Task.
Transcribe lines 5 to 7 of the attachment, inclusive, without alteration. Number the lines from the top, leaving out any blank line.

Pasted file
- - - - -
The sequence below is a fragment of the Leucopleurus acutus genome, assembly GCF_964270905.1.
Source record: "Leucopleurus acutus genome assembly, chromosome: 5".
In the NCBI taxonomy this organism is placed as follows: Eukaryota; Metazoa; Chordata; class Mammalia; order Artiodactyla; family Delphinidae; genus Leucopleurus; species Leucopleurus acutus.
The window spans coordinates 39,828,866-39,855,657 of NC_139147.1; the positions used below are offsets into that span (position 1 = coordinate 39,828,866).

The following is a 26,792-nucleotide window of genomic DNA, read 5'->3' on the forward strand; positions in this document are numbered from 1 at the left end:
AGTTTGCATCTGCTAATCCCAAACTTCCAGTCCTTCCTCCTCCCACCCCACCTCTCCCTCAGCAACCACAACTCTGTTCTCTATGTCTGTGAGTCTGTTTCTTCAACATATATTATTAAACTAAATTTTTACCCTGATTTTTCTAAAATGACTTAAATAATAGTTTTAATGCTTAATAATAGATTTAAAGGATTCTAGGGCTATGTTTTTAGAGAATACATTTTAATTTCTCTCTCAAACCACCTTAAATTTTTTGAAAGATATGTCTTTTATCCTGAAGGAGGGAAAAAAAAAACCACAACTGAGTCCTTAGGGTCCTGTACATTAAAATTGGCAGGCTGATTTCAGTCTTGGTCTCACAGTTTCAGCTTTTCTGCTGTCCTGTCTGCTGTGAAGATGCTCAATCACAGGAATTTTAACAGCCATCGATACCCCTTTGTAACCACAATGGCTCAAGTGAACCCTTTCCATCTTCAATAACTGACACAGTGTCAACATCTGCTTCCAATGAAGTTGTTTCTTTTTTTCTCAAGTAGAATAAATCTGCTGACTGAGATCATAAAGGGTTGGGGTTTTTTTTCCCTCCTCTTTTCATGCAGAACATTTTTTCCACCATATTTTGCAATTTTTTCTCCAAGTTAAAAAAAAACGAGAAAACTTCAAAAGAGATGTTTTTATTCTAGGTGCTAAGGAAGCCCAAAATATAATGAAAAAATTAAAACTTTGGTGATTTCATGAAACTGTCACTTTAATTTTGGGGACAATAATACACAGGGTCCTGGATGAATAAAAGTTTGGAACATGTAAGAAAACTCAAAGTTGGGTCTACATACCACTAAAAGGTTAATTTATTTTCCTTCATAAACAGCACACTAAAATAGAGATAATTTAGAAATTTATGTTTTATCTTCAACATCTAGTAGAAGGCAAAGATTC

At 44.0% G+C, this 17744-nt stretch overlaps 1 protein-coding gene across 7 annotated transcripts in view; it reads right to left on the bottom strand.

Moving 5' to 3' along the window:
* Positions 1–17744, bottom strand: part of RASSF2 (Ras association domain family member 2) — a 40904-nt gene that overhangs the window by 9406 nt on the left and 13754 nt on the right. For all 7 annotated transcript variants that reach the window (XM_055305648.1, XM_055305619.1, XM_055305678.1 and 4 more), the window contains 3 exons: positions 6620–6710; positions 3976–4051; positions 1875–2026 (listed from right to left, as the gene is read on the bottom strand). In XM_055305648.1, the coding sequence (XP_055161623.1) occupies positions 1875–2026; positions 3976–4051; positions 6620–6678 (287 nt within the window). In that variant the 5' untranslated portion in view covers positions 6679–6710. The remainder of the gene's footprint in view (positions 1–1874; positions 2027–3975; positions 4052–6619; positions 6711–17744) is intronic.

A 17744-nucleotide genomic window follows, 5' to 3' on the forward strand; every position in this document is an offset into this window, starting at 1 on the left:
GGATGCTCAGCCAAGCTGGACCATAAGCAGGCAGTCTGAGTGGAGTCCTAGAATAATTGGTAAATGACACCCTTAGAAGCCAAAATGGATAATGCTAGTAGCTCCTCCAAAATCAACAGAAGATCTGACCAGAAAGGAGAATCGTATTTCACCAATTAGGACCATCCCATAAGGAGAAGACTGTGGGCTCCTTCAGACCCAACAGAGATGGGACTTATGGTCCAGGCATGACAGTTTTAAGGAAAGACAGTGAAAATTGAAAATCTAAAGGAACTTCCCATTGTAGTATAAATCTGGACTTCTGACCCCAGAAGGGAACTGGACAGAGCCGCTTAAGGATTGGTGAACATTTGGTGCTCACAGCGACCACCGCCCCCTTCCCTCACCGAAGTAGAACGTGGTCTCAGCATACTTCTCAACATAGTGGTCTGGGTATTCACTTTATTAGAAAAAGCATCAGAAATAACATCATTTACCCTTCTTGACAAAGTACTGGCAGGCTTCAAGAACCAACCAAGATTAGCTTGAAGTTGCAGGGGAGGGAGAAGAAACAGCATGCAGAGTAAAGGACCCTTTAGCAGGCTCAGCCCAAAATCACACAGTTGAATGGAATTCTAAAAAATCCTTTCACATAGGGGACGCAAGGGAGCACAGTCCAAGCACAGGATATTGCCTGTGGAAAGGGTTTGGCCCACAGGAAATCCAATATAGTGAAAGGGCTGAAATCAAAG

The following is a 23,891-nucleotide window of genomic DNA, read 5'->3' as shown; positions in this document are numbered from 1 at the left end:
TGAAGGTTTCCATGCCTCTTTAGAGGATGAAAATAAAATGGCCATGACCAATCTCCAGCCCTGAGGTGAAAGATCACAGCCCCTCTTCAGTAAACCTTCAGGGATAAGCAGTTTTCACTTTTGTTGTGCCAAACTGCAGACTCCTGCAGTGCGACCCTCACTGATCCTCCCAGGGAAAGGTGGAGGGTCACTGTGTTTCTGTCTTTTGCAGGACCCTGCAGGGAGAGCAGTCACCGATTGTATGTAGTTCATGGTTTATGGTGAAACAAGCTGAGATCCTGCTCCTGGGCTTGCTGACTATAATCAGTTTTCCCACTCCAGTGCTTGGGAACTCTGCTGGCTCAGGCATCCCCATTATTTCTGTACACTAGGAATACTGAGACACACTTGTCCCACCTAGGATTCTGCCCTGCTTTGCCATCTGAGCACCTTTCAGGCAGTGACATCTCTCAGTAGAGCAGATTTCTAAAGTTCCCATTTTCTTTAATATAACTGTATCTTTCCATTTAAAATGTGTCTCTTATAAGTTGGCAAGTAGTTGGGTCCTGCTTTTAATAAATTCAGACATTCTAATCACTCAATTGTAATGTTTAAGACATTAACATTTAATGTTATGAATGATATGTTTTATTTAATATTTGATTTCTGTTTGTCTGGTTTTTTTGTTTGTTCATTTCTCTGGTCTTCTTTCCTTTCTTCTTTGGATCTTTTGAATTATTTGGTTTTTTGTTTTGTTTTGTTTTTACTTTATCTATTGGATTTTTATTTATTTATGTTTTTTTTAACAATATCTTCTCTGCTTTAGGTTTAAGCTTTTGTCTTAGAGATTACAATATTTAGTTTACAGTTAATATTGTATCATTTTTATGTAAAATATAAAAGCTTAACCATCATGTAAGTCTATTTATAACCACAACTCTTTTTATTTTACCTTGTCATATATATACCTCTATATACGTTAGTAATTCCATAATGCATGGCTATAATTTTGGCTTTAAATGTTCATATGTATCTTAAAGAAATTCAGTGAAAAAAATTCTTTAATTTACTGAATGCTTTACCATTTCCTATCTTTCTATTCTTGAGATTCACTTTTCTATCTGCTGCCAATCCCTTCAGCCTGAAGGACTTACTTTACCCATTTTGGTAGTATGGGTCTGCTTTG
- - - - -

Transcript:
The following is a 26,792-nucleotide window of genomic DNA, read 5'->3' on the forward strand; positions in this document are numbered from 1 at the left end:
AGTTTGCATCTGCTAATCCCAAACTTCCAGTCCTTCCTCCTCCCACCCCACCTCTCCCTCAGCAACCACAACTCTGTTCTCTATGTCTGTGAGTCTGTTTCTTCAACATATATTATTAAACTAAATTTTTACCCTGATTTTTCTAAAATGACTTAAATAATAGTTTTAATGCTTAATAATAGATTTAAAGGATTCTAGGGCTATGTTTTTAGAGAATACATTTTAATTTCTCTCTCAAACCACCTTAAATTTTTTGAAAGATATGTCTTTTATCCTGAAGGAGGGAAAAAAAAAACCACAACTGAGTCCTTAGGGTCCTGTACATTAAAATTGGCAGGCTGATTTCAGTCTTGGTCTCACAGTTTCAGCTTTTCTGCTGTCCTGTCTGCTGTGAAGATGCTCAATCACAGGAATTTTAACAGCCATCGATACCCCTTTGTAACCACAATGGCTCAAGTGAACCCTTTCCATCTTCAATAACTGACACAGTGTCAACATCTGCTTCCAATGAAGTTGTTTCTTTTTTTCTCAAGTAGAATAAATCTGCTGACTGAGATCATAAAGGGTTGGGGTTTTTTTTCCCTCCTCTTTTCATGCAGAACATTTTTTCCACCATATTTTGCAATTTTTTCTCCAAGTTAAAAAAAAACGAGAAAACTTCAAAAGAGATGTTTTTATTCTAGGTGCTAAGGAAGCCCAAAATATAATGAAAAAATTAAAACTTTGGTGATTTCATGAAACTGTCACTTTAATTTTGGGGACAATAATACACAGGGTCCTGGATGAATAAAAGTTTGGAACATGTAAGAAAACTCAAAGTTGGGTCTACATACCACTAAAAGGTTAATTTATTTTCCTTCATAAACAGCACACTAAAATAGAGATAATTTAGAAATTTATGTTTTATCTTCAACATCTAGTAGAAGGCAAAGATTC

At 44.0% G+C, this 17744-nt stretch overlaps 1 protein-coding gene across 7 annotated transcripts in view; it reads right to left on the bottom strand.